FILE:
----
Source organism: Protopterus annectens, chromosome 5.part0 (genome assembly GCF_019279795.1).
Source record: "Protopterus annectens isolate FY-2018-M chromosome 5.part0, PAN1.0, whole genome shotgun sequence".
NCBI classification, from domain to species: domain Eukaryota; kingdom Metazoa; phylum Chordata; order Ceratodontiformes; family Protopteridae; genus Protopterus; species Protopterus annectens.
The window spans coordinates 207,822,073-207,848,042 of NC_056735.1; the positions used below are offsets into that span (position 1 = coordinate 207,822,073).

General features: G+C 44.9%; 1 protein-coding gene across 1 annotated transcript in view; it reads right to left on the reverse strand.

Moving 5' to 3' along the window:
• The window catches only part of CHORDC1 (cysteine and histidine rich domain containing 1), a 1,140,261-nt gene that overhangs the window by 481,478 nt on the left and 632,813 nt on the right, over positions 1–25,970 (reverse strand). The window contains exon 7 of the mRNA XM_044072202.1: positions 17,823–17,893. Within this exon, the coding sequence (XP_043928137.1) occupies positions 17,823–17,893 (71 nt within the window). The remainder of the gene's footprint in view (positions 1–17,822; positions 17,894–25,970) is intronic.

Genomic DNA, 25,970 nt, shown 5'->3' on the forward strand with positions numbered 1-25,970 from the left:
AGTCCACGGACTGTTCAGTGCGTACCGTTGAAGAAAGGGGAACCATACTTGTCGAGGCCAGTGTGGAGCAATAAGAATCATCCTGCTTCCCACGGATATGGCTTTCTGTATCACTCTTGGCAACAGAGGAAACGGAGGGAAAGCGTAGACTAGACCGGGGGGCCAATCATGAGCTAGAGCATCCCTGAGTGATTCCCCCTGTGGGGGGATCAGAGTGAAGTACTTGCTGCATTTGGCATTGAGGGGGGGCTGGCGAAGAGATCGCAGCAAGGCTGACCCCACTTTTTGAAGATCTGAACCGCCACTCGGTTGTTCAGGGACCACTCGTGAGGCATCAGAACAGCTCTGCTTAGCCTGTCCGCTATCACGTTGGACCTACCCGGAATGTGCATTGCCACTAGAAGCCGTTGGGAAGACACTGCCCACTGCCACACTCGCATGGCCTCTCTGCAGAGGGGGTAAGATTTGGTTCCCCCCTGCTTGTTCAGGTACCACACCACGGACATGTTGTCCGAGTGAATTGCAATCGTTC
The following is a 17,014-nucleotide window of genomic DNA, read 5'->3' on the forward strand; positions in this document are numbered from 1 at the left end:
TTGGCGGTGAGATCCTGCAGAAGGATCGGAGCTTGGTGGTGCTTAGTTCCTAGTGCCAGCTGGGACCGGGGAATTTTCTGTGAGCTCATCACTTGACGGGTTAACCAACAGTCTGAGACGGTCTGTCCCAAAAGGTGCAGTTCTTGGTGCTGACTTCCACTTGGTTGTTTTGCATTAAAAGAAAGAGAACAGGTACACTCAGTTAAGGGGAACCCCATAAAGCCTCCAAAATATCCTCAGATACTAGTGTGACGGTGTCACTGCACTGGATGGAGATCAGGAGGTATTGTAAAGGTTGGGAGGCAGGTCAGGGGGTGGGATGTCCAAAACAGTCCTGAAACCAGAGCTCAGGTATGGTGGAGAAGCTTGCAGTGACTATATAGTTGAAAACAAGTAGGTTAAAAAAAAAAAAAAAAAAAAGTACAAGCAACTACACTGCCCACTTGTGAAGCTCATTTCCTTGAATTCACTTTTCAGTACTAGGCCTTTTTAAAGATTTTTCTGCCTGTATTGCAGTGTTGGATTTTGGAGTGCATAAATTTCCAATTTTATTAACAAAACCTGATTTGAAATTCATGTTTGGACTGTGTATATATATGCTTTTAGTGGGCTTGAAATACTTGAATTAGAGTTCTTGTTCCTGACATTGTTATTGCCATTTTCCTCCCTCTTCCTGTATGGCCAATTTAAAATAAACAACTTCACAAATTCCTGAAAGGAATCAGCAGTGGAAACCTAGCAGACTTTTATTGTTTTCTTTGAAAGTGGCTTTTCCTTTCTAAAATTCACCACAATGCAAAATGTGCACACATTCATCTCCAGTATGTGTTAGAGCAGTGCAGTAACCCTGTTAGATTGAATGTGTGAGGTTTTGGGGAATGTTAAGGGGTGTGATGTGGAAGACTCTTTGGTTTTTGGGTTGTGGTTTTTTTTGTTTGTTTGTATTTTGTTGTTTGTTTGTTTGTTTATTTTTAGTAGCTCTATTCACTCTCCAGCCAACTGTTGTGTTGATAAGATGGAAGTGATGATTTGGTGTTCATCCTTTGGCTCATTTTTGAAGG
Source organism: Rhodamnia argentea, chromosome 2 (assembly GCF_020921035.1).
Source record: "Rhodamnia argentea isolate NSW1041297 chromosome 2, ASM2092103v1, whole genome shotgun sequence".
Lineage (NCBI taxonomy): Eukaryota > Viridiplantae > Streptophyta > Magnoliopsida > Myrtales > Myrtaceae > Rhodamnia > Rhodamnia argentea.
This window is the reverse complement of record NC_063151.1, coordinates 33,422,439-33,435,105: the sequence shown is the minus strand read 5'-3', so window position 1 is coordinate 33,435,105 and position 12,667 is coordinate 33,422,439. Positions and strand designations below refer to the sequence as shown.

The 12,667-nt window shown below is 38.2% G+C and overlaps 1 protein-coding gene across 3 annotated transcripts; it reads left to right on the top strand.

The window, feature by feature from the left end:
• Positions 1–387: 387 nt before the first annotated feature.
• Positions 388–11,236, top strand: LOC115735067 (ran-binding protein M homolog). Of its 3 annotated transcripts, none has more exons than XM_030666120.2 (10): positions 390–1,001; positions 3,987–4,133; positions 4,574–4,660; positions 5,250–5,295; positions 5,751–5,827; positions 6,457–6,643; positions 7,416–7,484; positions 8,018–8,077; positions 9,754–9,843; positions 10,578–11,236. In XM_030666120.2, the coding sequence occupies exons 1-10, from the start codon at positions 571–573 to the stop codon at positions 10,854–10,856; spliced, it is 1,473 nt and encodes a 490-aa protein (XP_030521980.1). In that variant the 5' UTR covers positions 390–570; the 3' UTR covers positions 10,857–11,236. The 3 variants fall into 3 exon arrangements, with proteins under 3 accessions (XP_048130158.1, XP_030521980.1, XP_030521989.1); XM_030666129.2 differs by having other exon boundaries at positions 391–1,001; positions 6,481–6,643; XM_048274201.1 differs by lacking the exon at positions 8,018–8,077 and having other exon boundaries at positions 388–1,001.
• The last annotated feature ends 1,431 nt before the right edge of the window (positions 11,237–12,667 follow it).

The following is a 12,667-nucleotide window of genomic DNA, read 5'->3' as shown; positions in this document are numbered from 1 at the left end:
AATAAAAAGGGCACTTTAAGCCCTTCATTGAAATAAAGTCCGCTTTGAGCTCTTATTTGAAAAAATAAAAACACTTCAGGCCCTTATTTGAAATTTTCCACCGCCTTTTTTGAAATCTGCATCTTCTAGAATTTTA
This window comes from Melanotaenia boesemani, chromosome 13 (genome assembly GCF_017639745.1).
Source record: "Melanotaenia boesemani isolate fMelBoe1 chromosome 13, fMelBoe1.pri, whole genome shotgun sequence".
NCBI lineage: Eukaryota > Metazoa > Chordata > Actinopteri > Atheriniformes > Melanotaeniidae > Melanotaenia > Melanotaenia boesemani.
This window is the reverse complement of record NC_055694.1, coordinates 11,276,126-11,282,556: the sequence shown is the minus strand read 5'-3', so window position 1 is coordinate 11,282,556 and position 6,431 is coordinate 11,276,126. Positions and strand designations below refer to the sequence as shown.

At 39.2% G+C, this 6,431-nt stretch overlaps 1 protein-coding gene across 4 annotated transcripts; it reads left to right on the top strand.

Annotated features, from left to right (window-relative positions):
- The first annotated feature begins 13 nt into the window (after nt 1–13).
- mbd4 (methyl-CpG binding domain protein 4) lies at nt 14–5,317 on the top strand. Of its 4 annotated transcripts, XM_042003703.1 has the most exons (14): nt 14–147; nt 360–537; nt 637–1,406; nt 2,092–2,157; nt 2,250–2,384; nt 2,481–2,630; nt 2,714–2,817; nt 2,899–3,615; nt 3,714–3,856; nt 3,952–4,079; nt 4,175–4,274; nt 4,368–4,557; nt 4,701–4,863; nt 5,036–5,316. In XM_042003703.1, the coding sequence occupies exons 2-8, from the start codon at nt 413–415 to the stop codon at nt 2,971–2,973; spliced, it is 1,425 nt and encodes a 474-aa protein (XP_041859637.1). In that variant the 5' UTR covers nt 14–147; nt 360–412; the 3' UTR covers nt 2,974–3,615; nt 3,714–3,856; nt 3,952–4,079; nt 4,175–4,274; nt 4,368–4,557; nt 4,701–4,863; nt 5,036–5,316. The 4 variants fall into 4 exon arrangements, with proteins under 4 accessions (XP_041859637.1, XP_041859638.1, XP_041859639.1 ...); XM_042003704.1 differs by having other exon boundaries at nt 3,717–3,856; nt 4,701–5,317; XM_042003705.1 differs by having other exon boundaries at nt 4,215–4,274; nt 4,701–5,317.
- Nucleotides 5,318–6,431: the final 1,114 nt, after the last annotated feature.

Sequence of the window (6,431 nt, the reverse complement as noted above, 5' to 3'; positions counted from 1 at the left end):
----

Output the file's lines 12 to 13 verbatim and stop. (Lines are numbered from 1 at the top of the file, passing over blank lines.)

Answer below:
Source organism: Rhodamnia argentea, chromosome 2 (assembly GCF_020921035.1).
Source record: "Rhodamnia argentea isolate NSW1041297 chromosome 2, ASM2092103v1, whole genome shotgun sequence".